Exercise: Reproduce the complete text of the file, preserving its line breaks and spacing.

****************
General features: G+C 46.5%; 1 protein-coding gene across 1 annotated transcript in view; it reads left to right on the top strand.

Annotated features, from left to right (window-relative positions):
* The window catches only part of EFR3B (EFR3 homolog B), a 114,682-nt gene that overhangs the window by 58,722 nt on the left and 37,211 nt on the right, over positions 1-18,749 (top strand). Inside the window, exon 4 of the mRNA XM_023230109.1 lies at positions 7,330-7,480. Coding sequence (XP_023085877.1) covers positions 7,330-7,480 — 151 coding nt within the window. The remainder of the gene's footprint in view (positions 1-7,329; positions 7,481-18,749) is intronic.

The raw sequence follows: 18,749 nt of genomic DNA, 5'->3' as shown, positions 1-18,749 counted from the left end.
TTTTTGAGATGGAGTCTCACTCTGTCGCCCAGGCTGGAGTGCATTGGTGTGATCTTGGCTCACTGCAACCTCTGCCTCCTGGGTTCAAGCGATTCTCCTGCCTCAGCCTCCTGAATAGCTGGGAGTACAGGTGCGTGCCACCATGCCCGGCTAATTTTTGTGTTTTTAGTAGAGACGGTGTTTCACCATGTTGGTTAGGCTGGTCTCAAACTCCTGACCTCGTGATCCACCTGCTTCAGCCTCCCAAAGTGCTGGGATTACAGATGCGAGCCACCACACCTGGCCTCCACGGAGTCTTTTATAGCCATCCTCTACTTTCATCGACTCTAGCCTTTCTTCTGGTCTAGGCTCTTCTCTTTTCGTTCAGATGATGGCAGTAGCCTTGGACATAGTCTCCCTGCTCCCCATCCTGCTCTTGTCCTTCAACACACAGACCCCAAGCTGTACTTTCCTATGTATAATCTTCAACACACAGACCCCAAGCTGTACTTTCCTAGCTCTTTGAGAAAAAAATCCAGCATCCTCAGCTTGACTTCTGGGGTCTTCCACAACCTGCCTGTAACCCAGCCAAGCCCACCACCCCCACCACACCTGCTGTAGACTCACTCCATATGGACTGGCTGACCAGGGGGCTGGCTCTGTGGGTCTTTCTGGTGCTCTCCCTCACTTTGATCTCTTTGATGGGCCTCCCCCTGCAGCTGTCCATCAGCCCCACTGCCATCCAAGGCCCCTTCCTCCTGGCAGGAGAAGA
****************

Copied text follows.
General features: G+C 46.5%; 1 protein-coding gene across 1 annotated transcript in view; it reads left to right on the top strand.

Annotated features, from left to right (window-relative positions):
* The window catches only part of EFR3B (EFR3 homolog B), a 114,682-nt gene that overhangs the window by 58,722 nt on the left and 37,211 nt on the right, over positions 1-18,749 (top strand). Inside the window, exon 4 of the mRNA XM_023230109.1 lies at positions 7,330-7,480. Coding sequence (XP_023085877.1) covers positions 7,330-7,480 — 151 coding nt within the window. The remainder of the gene's footprint in view (positions 1-7,329; positions 7,481-18,749) is intronic.

The raw sequence follows: 18,749 nt of genomic DNA, 5'->3' as shown, positions 1-18,749 counted from the left end.
TTTTTGAGATGGAGTCTCACTCTGTCGCCCAGGCTGGAGTGCATTGGTGTGATCTTGGCTCACTGCAACCTCTGCCTCCTGGGTTCAAGCGATTCTCCTGCCTCAGCCTCCTGAATAGCTGGGAGTACAGGTGCGTGCCACCATGCCCGGCTAATTTTTGTGTTTTTAGTAGAGACGGTGTTTCACCATGTTGGTTAGGCTGGTCTCAAACTCCTGACCTCGTGATCCACCTGCTTCAGCCTCCCAAAGTGCTGGGATTACAGATGCGAGCCACCACACCTGGCCTCCACGGAGTCTTTTATAGCCATCCTCTACTTTCATCGACTCTAGCCTTTCTTCTGGTCTAGGCTCTTCTCTTTTCGTTCAGATGATGGCAGTAGCCTTGGACATAGTCTCCCTGCTCCCCATCCTGCTCTTGTCCTTCAACACACAGACCCCAAGCTGTACTTTCCTATGTATAATCTTCAACACACAGACCCCAAGCTGTACTTTCCTAGCTCTTTGAGAAAAAAATCCAGCATCCTCAGCTTGACTTCTGGGGTCTTCCACAACCTGCCTGTAACCCAGCCAAGCCCACCACCCCCACCACACCTGCTGTAGACTCACTCCATATGGACTGGCTGACCAGGGGGCTGGCTCTGTGGGTCTTTCTGGTGCTCTCCCTCACTTTGATCTCTTTGATGGGCCTCCCCCTGCAGCTGTCCATCAGCCCCACTGCCATCCAAGGCCCCTTCCTCCTGGCAGGAGAAGA